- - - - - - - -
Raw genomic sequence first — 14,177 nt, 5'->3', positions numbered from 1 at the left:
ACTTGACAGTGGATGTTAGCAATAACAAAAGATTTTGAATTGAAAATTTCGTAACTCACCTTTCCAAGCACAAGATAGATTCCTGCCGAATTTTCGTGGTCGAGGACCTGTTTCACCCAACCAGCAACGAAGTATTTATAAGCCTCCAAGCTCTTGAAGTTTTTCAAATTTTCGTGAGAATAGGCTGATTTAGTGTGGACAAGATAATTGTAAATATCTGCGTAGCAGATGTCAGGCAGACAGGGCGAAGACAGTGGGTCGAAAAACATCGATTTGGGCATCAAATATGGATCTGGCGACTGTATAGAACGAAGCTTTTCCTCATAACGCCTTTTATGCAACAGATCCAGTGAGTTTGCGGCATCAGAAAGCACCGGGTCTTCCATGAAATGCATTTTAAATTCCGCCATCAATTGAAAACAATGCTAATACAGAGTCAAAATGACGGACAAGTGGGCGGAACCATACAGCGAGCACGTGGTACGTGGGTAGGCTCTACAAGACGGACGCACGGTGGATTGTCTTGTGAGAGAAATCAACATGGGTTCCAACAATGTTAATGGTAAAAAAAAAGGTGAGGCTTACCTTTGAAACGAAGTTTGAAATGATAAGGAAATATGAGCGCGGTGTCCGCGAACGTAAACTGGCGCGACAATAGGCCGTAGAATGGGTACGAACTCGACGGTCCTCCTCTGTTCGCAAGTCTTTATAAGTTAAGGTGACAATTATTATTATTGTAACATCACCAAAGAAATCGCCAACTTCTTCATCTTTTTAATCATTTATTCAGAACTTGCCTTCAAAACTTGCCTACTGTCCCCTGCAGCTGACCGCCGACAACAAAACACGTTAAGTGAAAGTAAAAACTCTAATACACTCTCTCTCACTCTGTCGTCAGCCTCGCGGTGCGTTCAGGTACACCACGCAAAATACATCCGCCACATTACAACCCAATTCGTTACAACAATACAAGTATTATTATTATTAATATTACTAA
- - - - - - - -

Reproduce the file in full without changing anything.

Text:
Raw genomic sequence first — 14,177 nt, 5'->3', positions numbered from 1 at the left:
ACTTGACAGTGGATGTTAGCAATAACAAAAGATTTTGAATTGAAAATTTCGTAACTCACCTTTCCAAGCACAAGATAGATTCCTGCCGAATTTTCGTGGTCGAGGACCTGTTTCACCCAACCAGCAACGAAGTATTTATAAGCCTCCAAGCTCTTGAAGTTTTTCAAATTTTCGTGAGAATAGGCTGATTTAGTGTGGACAAGATAATTGTAAATATCTGCGTAGCAGATGTCAGGCAGACAGGGCGAAGACAGTGGGTCGAAAAACATCGATTTGGGCATCAAATATGGATCTGGCGACTGTATAGAACGAAGCTTTTCCTCATAACGCCTTTTATGCAACAGATCCAGTGAGTTTGCGGCATCAGAAAGCACCGGGTCTTCCATGAAATGCATTTTAAATTCCGCCATCAATTGAAAACAATGCTAATACAGAGTCAAAATGACGGACAAGTGGGCGGAACCATACAGCGAGCACGTGGTACGTGGGTAGGCTCTACAAGACGGACGCACGGTGGATTGTCTTGTGAGAGAAATCAACATGGGTTCCAACAATGTTAATGGTAAAAAAAAAGGTGAGGCTTACCTTTGAAACGAAGTTTGAAATGATAAGGAAATATGAGCGCGGTGTCCGCGAACGTAAACTGGCGCGACAATAGGCCGTAGAATGGGTACGAACTCGACGGTCCTCCTCTGTTCGCAAGTCTTTATAAGTTAAGGTGACAATTATTATTATTGTAACATCACCAAAGAAATCGCCAACTTCTTCATCTTTTTAATCATTTATTCAGAACTTGCCTTCAAAACTTGCCTACTGTCCCCTGCAGCTGACCGCCGACAACAAAACACGTTAAGTGAAAGTAAAAACTCTAATACACTCTCTCTCACTCTGTCGTCAGCCTCGCGGTGCGTTCAGGTACACCACGCAAAATACATCCGCCACATTACAACCCAATTCGTTACAACAATACAAGTATTATTATTATTAATATTACTAA